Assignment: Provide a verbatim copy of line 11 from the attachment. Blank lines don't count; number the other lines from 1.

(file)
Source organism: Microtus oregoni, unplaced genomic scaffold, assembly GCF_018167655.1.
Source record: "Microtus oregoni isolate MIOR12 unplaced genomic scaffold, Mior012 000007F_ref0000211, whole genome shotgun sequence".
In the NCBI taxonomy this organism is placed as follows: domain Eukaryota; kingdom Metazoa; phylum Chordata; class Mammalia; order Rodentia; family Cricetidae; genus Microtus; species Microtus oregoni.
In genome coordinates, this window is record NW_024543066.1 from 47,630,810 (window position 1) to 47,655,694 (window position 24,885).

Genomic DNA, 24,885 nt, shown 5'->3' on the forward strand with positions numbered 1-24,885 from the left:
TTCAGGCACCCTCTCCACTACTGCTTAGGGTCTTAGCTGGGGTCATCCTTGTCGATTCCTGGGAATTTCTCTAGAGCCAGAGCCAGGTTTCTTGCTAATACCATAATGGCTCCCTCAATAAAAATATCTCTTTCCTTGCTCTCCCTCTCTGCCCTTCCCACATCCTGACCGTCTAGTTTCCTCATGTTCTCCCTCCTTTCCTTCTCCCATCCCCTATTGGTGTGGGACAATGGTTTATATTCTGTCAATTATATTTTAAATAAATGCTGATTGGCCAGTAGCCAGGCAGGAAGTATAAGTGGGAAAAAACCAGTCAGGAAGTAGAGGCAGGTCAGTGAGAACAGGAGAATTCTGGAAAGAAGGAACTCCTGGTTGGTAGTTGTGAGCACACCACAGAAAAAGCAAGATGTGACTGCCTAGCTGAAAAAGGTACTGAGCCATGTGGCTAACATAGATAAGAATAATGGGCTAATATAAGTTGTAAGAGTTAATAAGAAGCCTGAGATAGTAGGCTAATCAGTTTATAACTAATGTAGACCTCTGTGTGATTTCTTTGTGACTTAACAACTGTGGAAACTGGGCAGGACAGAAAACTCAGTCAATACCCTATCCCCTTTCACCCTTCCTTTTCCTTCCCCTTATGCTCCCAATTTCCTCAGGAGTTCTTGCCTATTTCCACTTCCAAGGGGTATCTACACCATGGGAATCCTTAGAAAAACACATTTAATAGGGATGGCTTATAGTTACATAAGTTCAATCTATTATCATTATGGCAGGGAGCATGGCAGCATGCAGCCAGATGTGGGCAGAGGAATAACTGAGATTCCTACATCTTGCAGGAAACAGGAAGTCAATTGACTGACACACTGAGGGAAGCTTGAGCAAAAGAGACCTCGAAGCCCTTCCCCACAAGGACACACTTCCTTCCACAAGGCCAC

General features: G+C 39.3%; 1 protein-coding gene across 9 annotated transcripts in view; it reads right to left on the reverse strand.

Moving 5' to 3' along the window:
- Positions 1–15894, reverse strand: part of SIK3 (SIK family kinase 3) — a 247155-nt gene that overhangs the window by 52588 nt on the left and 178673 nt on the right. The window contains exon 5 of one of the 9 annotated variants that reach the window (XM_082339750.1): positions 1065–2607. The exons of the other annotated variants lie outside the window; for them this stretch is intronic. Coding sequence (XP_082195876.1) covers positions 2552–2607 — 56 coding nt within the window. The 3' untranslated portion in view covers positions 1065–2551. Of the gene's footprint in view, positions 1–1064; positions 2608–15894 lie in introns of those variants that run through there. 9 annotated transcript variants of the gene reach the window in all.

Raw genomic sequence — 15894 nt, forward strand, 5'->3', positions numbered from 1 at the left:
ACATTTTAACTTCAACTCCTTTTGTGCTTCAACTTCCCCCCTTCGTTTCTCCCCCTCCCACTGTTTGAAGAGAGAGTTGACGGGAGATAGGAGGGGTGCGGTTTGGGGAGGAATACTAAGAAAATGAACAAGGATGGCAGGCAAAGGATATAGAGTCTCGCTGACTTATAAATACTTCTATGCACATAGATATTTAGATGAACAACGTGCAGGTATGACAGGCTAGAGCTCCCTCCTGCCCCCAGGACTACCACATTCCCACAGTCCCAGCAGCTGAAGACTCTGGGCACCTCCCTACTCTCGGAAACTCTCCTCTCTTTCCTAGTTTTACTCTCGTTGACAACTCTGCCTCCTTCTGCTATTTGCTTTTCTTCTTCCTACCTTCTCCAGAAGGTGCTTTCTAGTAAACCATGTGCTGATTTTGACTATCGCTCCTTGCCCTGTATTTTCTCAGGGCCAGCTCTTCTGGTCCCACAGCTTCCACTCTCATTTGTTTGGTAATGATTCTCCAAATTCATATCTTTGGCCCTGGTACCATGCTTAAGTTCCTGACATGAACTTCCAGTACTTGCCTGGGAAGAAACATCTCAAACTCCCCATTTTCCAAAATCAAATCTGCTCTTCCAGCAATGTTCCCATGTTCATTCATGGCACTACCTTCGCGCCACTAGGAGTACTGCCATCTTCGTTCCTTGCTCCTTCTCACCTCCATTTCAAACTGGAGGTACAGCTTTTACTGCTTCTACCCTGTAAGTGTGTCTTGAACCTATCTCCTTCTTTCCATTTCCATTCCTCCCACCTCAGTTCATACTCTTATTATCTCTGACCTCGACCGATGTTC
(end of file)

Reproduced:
ACATTTTAACTTCAACTCCTTTTGTGCTTCAACTTCCCCCCTTCGTTTCTCCCCCTCCCACTGTTTGAAGAGAGAGTTGACGGGAGATAGGAGGGGTGCGGTTTGGGGAGGAATACTAAGAAAATGAACAAGGATGGCAGGCAAAGGATATAGAGTCTCGCTGACTTATAAATACTTCTATGCACATAGATATTTAGATGAACAACGTGCAGGTATGACAGGCTAGAGCTCCCTCCTGCCCCCAGGACTACCACATTCCCACAGTCCCAGCAGCTGAAGACTCTGGGCACCTCCCTACTCTCGGAAACTCTCCTCTCTTTCCTAGTTTTACTCTCGTTGACAACTCTGCCTCCTTCTGCTATTTGCTTTTCTTCTTCCTACCTTCTCCAGAAGGTGCTTTCTAGTAAACCATGTGCTGATTTTGACTATCGCTCCTTGCCCTGTATTTTCTCAGGGCCAGCTCTTCTGGTCCCACAGCTTCCACTCTCATTTGTTTGGTAATGATTCTCCAAATTCATATCTTTGGCCCTGGTACCATGCTTAAGTTCCTGACATGAACTTCCAGTACTTGCCTGGGAAGAAACATCTCAAACTCCCCATTTTCCAAAATCAAATCTGCTCTTCCAGCAATGTTCCCATGTTCATTCATGGCACTACCTTCGCGCCACTAGGAGTACTGCCATCTTCGTTCCTTGCTCCTTCTCACCTCCATTTCAAACTGGAGGTACAGCTTTTACTGCTTCTACCCTGTAAGTGTGTCTTGAACCTATCTCCTTCTTTCCATTTCCATTCCTCCCACCTCAGTTCATACTCTTATTATCTCTGACCTCGACCGATGTTC